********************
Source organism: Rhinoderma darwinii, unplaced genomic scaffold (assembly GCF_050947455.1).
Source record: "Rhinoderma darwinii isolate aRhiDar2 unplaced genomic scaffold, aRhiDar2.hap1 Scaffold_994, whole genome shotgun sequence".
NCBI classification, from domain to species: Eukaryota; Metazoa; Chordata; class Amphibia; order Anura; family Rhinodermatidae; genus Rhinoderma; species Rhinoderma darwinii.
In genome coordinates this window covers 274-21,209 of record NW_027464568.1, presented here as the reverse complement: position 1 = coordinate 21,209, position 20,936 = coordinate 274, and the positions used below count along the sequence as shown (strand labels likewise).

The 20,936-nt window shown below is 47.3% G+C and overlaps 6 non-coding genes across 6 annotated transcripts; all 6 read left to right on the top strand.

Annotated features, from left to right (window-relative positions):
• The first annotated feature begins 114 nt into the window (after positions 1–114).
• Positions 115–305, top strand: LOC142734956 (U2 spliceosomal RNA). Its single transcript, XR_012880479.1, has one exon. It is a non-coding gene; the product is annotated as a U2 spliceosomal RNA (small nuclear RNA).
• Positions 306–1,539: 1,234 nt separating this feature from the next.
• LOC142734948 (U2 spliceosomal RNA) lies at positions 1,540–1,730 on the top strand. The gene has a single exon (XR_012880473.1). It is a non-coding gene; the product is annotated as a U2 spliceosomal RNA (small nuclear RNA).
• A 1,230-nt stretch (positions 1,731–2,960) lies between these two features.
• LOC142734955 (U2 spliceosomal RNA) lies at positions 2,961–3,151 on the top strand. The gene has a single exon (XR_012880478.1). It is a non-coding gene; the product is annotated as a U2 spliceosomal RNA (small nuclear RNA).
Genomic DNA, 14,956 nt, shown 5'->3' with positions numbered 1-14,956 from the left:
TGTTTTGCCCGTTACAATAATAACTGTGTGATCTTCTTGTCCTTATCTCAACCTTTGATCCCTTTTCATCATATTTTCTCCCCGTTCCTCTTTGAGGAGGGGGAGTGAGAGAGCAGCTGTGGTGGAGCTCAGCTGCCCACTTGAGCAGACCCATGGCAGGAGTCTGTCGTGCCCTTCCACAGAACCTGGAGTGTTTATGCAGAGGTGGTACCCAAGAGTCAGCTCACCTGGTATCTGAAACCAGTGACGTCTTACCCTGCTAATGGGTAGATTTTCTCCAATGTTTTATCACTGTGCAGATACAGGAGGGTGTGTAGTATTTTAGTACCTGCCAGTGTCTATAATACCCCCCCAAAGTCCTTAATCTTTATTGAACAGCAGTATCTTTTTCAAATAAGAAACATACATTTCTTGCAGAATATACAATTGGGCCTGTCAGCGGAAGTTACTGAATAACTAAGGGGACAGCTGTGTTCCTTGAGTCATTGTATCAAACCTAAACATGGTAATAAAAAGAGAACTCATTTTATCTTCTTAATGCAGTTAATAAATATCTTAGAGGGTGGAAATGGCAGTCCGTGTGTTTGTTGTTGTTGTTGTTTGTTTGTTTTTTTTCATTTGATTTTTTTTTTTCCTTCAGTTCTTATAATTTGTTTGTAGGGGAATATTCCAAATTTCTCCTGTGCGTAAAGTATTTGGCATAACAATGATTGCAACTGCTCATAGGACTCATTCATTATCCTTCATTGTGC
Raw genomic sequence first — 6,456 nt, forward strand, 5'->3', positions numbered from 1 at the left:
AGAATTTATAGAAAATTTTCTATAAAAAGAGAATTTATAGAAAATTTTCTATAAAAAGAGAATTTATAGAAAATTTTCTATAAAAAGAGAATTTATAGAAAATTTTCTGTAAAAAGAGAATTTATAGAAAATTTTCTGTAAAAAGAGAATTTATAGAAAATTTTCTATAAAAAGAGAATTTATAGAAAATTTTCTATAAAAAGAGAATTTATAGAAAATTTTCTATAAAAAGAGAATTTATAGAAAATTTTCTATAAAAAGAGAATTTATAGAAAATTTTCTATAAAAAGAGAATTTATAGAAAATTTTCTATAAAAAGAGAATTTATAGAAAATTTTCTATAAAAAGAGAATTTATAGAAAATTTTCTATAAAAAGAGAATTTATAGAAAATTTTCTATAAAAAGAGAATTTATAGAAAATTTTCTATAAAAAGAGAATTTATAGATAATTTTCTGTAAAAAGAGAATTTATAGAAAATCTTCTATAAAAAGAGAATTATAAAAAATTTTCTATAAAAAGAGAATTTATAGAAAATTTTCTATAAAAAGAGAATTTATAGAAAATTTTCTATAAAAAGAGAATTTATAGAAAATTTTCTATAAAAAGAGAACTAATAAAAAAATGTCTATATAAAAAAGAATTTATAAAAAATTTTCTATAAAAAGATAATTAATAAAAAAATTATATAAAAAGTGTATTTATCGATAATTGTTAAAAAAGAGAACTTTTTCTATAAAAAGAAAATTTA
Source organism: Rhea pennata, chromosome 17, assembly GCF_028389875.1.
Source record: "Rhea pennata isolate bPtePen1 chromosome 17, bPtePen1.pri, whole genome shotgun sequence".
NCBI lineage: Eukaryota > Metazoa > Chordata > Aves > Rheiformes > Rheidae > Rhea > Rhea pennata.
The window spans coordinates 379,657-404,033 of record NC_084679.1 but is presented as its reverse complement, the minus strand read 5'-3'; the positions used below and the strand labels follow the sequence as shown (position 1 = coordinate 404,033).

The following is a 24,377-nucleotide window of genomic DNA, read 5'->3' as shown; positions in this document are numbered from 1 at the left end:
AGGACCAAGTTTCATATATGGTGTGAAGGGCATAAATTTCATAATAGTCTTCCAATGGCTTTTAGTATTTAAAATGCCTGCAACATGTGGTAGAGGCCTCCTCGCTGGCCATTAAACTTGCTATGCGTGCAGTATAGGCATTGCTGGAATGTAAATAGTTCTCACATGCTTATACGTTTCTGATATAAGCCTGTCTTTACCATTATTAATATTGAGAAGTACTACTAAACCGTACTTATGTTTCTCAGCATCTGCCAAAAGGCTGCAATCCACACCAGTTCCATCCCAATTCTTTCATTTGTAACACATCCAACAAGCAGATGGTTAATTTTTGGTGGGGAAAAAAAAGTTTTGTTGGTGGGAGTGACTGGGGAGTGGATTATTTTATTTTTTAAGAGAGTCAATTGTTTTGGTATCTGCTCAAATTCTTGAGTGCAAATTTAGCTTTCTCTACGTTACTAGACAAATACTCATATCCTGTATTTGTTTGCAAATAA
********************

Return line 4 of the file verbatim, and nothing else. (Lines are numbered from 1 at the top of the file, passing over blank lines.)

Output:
In genome coordinates this window covers 274-21,209 of record NW_027464568.1, presented here as the reverse complement: position 1 = coordinate 21,209, position 20,936 = coordinate 274, and the positions used below count along the sequence as shown (strand labels likewise).